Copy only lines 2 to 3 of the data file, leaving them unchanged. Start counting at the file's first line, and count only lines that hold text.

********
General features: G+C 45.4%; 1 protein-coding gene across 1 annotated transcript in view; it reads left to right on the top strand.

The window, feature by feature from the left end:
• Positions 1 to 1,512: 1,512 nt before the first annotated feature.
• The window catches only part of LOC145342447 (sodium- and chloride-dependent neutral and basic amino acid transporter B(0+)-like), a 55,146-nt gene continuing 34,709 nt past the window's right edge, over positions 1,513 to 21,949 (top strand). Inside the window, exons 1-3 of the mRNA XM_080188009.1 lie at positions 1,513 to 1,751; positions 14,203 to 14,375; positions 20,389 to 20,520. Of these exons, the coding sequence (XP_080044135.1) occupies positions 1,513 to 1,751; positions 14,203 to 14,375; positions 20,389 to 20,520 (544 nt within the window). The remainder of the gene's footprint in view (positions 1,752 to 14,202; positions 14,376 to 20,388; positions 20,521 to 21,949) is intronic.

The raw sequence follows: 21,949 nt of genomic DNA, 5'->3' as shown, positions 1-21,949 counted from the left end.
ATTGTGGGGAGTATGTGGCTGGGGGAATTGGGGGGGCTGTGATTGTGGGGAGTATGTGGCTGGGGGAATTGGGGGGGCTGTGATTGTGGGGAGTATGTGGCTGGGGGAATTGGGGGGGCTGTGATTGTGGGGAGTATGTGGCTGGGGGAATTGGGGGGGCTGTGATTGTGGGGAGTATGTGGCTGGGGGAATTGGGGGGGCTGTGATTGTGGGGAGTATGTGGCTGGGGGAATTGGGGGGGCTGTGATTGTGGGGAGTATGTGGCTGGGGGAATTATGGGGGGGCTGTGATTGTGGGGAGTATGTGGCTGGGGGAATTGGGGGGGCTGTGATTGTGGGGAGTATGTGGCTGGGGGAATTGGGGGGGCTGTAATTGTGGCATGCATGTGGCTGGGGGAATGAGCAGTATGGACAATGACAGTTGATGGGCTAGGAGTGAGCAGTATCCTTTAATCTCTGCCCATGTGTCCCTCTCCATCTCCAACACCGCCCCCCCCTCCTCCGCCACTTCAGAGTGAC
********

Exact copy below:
The window, feature by feature from the left end:
• Positions 1 to 1,512: 1,512 nt before the first annotated feature.